World IBD Day raises awareness for two serious digestive diseases

Kenedi Wise CCFA story _OP_2_CP__1558288068721.jpg_88231850_ver1.0_640_360_1558316624812.jpg.jpg

Sunday, May 19, is World IBD Day, which focuses attention on the more than 10 million people globally who have been diagnosed with Crohn’s disease or ulcerative colitis, according to Crohn’s and Colitis Foundation of America (CCFA).

Sera Koulabdara, Executive Director of the CCF Central Ohio chapter, said that between 1.6 and 3.1 million Americans suffer from IBD, including about 30.000 people in central Ohio.

The Central Ohio CCF recognizes Honored Heroes in the community who raise awareness of these debilitating digestive diseases through their volunteer outreach efforts.

Kenedi Wise, 14, the 2019 Honored Hero for Take Steps Walk, is the first award recipient to put out an “Honored Hero Challenge,” with the goal of raising at least $2,500 to fund research to find a cure. She is currently seeeking out 10 new teams to match her goal.

Kenedi will be a freshman at McClain High School in Greenfield, Ross County, this fall. She is living with ulcerative colitis, which was diagnosed a year ago, after becoming severely rundown and dehydrated.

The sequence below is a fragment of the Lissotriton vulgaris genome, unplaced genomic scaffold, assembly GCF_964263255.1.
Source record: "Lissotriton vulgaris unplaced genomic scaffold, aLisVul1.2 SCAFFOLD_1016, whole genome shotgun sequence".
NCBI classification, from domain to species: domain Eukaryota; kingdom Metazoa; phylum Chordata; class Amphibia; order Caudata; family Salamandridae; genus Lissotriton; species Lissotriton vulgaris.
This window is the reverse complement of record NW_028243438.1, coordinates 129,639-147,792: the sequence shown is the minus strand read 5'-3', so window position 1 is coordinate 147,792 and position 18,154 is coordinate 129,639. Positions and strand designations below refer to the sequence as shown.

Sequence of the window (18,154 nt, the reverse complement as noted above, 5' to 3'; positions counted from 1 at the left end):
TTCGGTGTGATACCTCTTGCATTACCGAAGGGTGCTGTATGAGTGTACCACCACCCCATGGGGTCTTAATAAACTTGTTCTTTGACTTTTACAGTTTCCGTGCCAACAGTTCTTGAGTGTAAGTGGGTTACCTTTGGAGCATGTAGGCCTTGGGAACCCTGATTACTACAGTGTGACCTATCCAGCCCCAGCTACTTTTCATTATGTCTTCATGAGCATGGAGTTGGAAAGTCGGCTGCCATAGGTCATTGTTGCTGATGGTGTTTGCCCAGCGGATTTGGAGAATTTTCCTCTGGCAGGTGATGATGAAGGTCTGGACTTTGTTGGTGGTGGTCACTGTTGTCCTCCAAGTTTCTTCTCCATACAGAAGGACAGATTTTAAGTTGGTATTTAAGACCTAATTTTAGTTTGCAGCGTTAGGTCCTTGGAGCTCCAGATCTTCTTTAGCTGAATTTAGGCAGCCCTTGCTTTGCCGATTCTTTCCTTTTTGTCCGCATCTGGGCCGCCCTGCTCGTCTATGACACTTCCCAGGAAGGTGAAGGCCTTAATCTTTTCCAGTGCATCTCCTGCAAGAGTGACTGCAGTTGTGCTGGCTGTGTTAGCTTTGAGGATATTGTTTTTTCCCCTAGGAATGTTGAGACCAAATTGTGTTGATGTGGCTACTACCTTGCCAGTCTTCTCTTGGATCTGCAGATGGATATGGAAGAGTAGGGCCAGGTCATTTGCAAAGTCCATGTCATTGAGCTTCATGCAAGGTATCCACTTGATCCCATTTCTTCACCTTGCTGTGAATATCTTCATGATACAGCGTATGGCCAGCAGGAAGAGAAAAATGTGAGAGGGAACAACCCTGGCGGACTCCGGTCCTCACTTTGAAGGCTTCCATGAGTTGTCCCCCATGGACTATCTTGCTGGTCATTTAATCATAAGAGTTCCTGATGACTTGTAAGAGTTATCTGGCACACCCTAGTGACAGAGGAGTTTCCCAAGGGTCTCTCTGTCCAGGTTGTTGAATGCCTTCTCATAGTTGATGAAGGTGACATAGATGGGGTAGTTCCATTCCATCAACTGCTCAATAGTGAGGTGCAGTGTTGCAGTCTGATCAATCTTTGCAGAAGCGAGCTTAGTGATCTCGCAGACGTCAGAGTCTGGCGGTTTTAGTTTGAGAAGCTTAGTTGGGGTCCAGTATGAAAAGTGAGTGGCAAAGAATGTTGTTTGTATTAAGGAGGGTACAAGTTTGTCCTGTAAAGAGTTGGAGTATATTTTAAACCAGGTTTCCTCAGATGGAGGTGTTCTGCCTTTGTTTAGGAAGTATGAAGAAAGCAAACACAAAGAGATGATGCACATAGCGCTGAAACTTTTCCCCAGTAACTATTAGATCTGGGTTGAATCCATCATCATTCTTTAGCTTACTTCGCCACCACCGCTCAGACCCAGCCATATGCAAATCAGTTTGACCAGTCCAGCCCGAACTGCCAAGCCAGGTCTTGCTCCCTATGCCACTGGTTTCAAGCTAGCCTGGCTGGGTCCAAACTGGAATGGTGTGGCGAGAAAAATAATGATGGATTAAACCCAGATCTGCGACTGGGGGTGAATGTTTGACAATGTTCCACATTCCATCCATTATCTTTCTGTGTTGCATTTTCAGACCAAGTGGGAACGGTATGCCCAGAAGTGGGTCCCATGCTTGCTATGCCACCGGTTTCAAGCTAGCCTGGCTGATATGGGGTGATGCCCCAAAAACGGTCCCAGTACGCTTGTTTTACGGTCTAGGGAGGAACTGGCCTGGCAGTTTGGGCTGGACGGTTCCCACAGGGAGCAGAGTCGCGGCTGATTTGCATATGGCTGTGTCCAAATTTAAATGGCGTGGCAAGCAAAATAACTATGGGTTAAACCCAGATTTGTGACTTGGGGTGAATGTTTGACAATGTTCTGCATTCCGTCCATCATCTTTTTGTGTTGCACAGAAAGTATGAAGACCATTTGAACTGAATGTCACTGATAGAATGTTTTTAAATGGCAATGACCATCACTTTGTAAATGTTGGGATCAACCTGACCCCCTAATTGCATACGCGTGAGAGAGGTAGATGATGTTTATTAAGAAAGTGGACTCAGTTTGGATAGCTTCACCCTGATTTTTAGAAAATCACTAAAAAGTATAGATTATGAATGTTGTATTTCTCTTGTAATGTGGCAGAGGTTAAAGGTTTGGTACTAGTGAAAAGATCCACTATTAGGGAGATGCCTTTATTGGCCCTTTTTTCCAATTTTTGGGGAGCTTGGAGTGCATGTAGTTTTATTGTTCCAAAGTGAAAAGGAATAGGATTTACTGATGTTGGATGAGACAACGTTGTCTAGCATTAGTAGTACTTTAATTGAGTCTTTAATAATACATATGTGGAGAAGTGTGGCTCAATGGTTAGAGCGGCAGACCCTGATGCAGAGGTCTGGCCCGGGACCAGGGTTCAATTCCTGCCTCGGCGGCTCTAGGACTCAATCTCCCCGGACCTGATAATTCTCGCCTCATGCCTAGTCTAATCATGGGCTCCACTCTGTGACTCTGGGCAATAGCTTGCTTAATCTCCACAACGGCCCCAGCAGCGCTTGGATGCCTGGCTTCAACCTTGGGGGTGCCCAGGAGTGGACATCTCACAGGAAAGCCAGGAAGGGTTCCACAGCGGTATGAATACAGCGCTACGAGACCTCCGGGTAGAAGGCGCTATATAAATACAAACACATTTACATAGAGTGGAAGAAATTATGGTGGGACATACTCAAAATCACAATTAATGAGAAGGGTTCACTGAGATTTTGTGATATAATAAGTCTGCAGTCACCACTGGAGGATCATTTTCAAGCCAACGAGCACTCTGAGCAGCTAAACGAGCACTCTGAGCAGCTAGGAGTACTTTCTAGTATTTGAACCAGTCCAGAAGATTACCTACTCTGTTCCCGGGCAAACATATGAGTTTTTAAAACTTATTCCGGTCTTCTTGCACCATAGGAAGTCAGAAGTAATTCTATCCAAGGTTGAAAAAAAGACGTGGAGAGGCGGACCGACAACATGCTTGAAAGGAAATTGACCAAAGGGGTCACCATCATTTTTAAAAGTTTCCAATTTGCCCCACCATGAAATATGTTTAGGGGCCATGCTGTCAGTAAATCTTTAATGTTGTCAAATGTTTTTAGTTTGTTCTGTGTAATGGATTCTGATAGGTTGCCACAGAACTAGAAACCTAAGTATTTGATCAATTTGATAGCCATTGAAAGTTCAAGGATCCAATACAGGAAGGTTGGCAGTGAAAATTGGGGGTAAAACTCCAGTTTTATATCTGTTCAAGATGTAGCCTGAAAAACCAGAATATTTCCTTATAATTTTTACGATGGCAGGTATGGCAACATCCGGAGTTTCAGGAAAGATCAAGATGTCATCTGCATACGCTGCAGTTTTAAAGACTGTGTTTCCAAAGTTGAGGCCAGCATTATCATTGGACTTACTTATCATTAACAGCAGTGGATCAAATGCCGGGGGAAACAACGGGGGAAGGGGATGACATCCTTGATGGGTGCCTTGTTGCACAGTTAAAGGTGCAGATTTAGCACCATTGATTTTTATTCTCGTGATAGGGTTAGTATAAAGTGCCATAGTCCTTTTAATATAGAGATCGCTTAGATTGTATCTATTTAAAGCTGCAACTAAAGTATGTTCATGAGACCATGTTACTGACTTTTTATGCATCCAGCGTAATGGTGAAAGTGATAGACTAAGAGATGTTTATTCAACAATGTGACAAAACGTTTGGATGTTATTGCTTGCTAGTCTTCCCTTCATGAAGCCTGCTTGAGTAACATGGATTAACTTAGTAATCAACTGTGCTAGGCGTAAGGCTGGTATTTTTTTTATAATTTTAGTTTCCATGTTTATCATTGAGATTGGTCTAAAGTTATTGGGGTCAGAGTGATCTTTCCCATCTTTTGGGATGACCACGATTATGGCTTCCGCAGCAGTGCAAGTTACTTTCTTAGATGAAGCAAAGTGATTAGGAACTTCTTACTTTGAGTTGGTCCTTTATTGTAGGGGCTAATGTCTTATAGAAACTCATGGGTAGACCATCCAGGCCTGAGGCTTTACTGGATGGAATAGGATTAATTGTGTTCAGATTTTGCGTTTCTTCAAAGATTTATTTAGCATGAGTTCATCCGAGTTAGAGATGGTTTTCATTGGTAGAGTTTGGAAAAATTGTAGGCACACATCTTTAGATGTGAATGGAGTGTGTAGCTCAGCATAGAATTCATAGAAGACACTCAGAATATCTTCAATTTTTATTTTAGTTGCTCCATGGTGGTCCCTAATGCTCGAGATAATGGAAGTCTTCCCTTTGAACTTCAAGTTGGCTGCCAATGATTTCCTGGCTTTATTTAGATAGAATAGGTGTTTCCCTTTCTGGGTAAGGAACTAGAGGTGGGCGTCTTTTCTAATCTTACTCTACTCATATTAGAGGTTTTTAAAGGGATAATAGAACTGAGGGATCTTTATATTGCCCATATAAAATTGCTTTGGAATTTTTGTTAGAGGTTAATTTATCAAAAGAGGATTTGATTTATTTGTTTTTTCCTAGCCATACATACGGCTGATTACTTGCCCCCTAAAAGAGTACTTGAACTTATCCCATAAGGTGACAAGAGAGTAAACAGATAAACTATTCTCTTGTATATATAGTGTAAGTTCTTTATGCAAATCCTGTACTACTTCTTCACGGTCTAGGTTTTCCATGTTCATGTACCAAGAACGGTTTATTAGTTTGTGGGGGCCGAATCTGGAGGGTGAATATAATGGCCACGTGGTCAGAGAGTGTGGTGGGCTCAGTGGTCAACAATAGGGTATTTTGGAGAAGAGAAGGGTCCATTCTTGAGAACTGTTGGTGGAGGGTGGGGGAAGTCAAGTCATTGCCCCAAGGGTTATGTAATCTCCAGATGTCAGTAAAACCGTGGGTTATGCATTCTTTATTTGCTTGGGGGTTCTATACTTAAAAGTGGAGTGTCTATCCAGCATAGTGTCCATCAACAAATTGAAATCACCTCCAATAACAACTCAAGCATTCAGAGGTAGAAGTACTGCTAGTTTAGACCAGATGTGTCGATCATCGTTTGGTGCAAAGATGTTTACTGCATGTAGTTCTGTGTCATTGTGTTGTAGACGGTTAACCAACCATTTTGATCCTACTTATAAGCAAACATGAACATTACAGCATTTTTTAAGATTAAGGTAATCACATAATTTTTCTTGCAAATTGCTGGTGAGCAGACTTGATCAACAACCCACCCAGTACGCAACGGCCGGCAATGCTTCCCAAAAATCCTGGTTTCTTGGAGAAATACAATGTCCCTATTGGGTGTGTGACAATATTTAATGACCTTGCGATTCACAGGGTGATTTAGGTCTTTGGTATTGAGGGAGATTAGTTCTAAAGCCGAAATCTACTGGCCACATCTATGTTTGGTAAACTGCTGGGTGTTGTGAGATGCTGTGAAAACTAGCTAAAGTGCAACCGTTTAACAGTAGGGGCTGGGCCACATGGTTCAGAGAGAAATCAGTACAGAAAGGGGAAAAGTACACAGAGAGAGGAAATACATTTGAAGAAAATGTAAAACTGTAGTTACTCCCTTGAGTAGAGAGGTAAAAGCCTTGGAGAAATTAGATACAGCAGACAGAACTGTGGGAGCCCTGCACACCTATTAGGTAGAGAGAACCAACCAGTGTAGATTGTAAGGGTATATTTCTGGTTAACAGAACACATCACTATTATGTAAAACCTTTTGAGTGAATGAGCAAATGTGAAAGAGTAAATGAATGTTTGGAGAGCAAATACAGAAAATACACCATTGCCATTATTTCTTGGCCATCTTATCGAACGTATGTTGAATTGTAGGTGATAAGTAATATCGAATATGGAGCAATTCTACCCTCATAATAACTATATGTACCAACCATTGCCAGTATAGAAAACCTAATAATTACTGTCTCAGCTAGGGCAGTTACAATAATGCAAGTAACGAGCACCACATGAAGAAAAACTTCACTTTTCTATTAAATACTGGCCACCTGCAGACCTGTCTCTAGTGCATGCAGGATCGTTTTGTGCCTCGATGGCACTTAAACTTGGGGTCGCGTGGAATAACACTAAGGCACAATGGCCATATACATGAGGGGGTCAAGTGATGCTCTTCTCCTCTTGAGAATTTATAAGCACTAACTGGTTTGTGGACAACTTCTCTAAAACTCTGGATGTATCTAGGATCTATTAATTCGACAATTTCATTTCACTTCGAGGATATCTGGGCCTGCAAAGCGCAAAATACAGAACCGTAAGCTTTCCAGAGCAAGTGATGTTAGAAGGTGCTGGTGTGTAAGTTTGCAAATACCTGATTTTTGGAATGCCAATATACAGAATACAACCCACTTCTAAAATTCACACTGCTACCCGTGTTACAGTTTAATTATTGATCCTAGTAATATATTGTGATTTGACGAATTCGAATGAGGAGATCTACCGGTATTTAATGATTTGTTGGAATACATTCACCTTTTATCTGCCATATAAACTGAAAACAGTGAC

A year ago, her parents, Brian and Shira Wise, decided Kenedi needed to be seen by doctors at Nationwide Children’s Hospital, after nearly two weeks of what they thought was the flu, but was clearly something chronic.

The one symptom that helped her doctors identify the problem was bleeding from the intestinal tract, from what were determined to be ulcerations in her colon.

Each patient has different experiences with IBD, depending on the location and severity of the symptoms. More than half of those diagnosed will eventually undergo one or mutlple surgeries due to bleeding or for strictures that often cause intestinal obstructions.

Sarah Strausbaugh, Board member, with the Central Ohio chapter of the Crohn’s and Colitis Foundation, said, “We’ve been really surprised. We’ve seen a large uptick in younger patients being diagnosed with inflammatory bowel diseases.

Strausbaugh said the importance of World IBD Day and local CCF chapters is “To connect with people on a deeper level, to really share that you’re not alone out there.”

The Central Ohio CCFA chapter holds its annual Take Steps for Crohn’s & Colitis at Coffman Park in Dublin every June, bringing thousands of families affected by IBD together to raise awareness about these incurable autoimmune gastrointestinal illnesses.

Medical experts have noticed an increase in the number of pediatric cases, including nearly 800 youngsters under the care of Nationwide Children’s Hospital in Columbus.

On Saturday, June 22, Take Steps Columbus 2019 will start at 4 p.m. The 2.1-mile family walk will happen at 6 p.m. The goal is to raise more than $210.000 for medical research in search of a cure for IBD.

For more information on IBD and available resources, the CCFA link is:

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